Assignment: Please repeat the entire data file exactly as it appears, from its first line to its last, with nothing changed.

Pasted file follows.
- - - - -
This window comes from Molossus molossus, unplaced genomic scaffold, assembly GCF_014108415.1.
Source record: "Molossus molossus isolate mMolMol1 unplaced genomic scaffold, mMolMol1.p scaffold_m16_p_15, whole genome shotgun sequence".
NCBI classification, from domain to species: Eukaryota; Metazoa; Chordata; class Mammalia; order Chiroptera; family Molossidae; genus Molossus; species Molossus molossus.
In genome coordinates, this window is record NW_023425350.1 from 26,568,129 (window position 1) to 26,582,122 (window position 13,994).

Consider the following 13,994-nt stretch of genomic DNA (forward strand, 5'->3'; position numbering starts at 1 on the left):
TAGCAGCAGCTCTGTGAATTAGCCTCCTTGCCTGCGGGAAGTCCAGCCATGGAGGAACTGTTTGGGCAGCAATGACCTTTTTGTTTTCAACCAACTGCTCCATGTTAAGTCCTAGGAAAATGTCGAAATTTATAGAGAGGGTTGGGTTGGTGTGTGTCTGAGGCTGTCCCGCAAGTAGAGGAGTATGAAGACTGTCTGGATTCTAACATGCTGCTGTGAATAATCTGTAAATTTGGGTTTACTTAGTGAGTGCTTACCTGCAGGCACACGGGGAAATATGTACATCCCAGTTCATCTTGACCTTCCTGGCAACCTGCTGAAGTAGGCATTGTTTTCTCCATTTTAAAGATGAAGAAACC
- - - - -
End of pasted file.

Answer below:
This window comes from Molossus molossus, unplaced genomic scaffold, assembly GCF_014108415.1.
Source record: "Molossus molossus isolate mMolMol1 unplaced genomic scaffold, mMolMol1.p scaffold_m16_p_15, whole genome shotgun sequence".
NCBI classification, from domain to species: Eukaryota; Metazoa; Chordata; class Mammalia; order Chiroptera; family Molossidae; genus Molossus; species Molossus molossus.
In genome coordinates, this window is record NW_023425350.1 from 26,568,129 (window position 1) to 26,582,122 (window position 13,994).

Consider the following 13,994-nt stretch of genomic DNA (forward strand, 5'->3'; position numbering starts at 1 on the left):
TAGCAGCAGCTCTGTGAATTAGCCTCCTTGCCTGCGGGAAGTCCAGCCATGGAGGAACTGTTTGGGCAGCAATGACCTTTTTGTTTTCAACCAACTGCTCCATGTTAAGTCCTAGGAAAATGTCGAAATTTATAGAGAGGGTTGGGTTGGTGTGTGTCTGAGGCTGTCCCGCAAGTAGAGGAGTATGAAGACTGTCTGGATTCTAACATGCTGCTGTGAATAATCTGTAAATTTGGGTTTACTTAGTGAGTGCTTACCTGCAGGCACACGGGGAAATATGTACATCCCAGTTCATCTTGACCTTCCTGGCAACCTGCTGAAGTAGGCATTGTTTTCTCCATTTTAAAGATGAAGAAACC